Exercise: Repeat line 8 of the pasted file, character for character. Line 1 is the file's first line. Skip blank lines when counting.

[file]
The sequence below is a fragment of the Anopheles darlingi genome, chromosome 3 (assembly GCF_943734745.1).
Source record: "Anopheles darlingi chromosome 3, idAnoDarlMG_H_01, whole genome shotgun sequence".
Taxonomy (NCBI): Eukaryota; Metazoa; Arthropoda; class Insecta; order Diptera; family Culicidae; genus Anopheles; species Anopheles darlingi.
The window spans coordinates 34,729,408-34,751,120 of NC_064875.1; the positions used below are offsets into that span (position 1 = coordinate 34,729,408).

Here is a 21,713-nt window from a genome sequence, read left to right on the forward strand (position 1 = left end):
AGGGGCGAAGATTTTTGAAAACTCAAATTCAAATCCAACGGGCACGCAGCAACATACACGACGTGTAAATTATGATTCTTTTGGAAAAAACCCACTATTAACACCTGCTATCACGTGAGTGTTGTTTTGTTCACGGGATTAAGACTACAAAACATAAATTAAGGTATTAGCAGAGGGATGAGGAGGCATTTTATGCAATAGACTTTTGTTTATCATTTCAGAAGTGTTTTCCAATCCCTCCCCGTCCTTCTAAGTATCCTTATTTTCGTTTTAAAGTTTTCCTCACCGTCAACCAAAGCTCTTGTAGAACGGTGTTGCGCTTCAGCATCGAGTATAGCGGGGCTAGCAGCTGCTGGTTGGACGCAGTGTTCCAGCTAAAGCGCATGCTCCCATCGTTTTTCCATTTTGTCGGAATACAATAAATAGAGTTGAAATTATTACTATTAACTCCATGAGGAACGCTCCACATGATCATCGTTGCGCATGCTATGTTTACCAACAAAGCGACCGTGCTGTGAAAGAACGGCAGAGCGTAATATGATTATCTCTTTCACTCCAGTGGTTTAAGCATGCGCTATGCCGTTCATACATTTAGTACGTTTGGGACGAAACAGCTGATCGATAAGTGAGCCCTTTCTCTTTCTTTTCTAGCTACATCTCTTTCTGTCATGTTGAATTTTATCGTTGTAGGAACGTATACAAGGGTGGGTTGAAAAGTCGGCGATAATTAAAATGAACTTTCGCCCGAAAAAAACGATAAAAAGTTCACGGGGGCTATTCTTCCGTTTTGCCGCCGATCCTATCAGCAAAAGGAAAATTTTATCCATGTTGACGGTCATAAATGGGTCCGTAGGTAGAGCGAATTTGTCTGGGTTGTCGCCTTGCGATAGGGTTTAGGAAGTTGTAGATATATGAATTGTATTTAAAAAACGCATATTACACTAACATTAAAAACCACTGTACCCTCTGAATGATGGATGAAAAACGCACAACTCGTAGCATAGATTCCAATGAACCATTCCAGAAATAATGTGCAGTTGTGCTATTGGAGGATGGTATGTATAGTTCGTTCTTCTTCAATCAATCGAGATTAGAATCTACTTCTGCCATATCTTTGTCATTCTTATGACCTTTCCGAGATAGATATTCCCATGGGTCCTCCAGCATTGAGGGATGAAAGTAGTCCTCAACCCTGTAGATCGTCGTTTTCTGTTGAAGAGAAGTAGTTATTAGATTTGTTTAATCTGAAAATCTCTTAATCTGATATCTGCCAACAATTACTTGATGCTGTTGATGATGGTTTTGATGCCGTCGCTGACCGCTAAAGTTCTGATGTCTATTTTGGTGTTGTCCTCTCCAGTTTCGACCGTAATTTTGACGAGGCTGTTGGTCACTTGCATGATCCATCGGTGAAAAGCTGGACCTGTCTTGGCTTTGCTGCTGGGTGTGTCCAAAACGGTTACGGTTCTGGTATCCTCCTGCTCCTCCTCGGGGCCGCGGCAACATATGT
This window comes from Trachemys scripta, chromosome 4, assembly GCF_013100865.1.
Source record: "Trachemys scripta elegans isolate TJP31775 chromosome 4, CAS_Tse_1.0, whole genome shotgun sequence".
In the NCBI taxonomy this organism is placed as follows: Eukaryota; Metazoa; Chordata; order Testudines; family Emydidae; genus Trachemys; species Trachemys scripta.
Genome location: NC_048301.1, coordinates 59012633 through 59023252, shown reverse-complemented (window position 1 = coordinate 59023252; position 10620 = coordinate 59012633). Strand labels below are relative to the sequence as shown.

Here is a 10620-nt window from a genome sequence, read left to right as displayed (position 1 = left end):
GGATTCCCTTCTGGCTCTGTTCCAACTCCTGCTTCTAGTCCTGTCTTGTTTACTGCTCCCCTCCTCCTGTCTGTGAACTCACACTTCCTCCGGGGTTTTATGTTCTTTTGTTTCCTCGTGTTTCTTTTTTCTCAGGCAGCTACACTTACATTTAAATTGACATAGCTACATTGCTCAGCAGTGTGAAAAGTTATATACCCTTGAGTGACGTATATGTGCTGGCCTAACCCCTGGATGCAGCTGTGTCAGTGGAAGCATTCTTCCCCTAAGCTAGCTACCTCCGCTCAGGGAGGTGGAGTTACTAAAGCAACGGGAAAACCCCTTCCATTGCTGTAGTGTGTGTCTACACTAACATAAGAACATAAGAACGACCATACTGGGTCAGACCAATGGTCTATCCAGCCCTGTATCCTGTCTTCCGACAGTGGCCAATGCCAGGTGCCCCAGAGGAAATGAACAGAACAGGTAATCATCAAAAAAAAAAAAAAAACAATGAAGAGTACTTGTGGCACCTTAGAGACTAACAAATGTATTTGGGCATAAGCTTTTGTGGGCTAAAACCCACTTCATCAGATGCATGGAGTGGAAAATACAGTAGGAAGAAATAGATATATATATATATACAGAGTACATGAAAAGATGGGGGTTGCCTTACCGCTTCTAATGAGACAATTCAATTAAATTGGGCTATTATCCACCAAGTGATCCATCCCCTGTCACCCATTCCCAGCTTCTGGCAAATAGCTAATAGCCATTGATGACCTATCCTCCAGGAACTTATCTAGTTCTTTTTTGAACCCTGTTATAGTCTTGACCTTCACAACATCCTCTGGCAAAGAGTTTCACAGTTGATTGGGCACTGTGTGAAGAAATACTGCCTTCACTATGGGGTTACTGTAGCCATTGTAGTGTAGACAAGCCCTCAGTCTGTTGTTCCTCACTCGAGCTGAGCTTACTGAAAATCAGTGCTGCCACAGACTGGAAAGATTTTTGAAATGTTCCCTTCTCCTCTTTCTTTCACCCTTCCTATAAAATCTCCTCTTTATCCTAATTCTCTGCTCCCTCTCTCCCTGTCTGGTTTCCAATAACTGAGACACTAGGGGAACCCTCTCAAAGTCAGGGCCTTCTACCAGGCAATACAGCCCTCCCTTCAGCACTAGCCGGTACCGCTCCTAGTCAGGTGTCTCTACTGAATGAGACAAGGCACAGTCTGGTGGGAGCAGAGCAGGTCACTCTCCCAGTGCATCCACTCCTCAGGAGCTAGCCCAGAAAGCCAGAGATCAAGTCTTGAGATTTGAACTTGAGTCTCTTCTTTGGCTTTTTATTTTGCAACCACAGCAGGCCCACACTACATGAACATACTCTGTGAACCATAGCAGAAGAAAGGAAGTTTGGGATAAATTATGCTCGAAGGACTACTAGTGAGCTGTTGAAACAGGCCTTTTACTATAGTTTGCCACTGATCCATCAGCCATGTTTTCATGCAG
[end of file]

Source record: "Trachemys scripta elegans isolate TJP31775 chromosome 4, CAS_Tse_1.0, whole genome shotgun sequence".